11 Oct 2010


5 Comments Toddler

Garrett started preschool about a month ago at a very lovely, well-respected school. His first day there, he happily waved goodbye to me as he played with some plastic dinosaurs on the floor.  It was a little too easy of a transition; a little too good to be true.

Russ and I went to pick him up that day at 2:45, and he sobbed uncontrollably when he saw us.  His red, puffy eyes were an indication that he had been crying for some time.  “He was fine all morning”, said the teacher who had just handed him a graham cracker, “Then at lunch he just broke down”.  We chalked it up to separation anxiety and took him again the next day. This time he was slightly more hesitant and cried a little when I left, but the crying was even worse when I picked him up.

Come to find out, he was only one of two kids from his class who stayed through lunch and nap.  He had watched all the other kids get picked up by their mommies and daddies and clearly thought that we had forgotten him. Oof. The rest of that week, I stayed with him from nine to noon then took him home to nap.  The following Monday I kept him home, then started the process again.   If I even left to go to the bathroom, Garrett wept until I returned.  If I left him there for an hour, he’d slowly recover, but he was never truly happy. This was not my kid.

In the time I spent there, I also realized that this school was a “school”.  It was big and echoey and white and institutional. Garrett is three.  He needs color and warmth and energy and stimulation.  The teachers had graciously corrected the lunch-time ritual, but I was starting to realize this was not going to be the place for Garrett.  After months of tireless searching for a good preschool and finally settling on this one… We were going to have to make a change.

After several screams into my pillow, I quickly did some more research and found the exact preschool I was looking for.  I visited, visited again, and took Garrett with me on the third trip.  This was it.  This was the right place.  It was bright, colorful, stimulating. There was artwork, done by the kids, strewn everywhere. The bathroom was clean, attached to the classroom, and small. The yard was whimsical, safe, and perfect for toddlers. The teachers were engaging and energetic, slipping in valuable lessons throughout the time I was there, without the kids even realizing it! I quickly went into action, finding out what I’d have to do to start Garrett there immediately. Then I had to go back to Garrett’s school and tell them I was pulling him out . This was quite hard to do, but they were very supportive.  This is a good school with good people, it just wasn’t the right fit for my kid.  Of course as Garrett and I were leaving that day, for the last time, he prattled on about his teacher and sang a song he learned that day.  I immediately thought I might have made the wrong decision.  But then I reminded myself why I did it, and silently prayed that I hadn’t screwed up.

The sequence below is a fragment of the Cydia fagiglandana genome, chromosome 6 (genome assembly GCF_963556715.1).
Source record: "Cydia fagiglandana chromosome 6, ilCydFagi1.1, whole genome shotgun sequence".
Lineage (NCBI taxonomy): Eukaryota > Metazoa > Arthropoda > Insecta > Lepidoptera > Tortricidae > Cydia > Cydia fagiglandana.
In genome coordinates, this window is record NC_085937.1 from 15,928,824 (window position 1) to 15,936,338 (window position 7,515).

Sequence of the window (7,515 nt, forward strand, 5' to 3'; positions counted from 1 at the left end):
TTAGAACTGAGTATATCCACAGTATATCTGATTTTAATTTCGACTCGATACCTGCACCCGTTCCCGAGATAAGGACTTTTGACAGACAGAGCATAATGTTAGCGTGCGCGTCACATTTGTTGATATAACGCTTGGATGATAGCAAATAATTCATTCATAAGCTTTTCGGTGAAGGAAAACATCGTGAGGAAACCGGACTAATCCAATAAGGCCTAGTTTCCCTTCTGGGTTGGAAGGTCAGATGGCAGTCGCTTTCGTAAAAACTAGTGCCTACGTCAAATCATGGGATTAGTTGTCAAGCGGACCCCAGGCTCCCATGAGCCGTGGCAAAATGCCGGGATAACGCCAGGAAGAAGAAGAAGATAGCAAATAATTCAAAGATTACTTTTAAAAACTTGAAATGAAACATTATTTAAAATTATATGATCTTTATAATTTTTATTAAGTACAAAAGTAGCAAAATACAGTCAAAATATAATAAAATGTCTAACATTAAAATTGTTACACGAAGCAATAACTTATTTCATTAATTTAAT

Garrett started his new school two weeks ago.  Day one, there was some crying when I left but it was the kind of crying I knew would subside within five minutes of my exiting. Day two, less crying.  Day three he napped there for the first time and when I picked him up, he looked elated;  not because I was there, but because he had a fantastic day.  Instead of wanting to rush right out, he asked me to sit and “learn with him” a bit.  He loves this place.  It’s a good fit for him.  And he’s flourishing.

As a parent, we have a lot of tough decisions to make and we have to do a lot of uncomfortable things.  But there’s something so incredibly satisfying about making those tough choices because we want what’s best for out kids.  Through this experience, I learned that I can’t be afraid of anything when it comes to taking care of Garrett, and it’s okay to change our minds about something, even if it seemed like the perfect choice at the time.  Confrontations that would have made me sick a few years ago are now challenges I face head-on.  I feel as though I’m preparing myself for all the years of schooling (and other challenges) that are coming our way.  I always want to be involved in what’s going on, I want to be able to speak my mind without fear, and I want to instill that in Garrett.

The other day on the way to school Garrett said, “I’m not going to cry at school today, Mom. I’m only going to have fun!” That was pretty damn cool to hear.

This list of things to look for in a preschool is great!

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Lisa Arch likes being a working actress... but LOVES being a Mom!
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5 Responses to “Preschool”

  1. Reply Tracy K says:

    Awesome. You teach and inspire.

    • Reply flawlessmom says:

      Thanks, Norma and Tracy! I’m inspired just by the fact that you’re reading and responding. I’m a happy girl! 🙂

  2. Reply Norma Lamothe says:

    I loved this story about preschool. I wish I had something like to read when my sons were young. You are doing a real good job! Thanks for shareing.

  3. Reply Max says:

    I wish you would take ME out of difficult situations I get stuck in, only to make me happier and not crying.

    Wait! CAN YOU???

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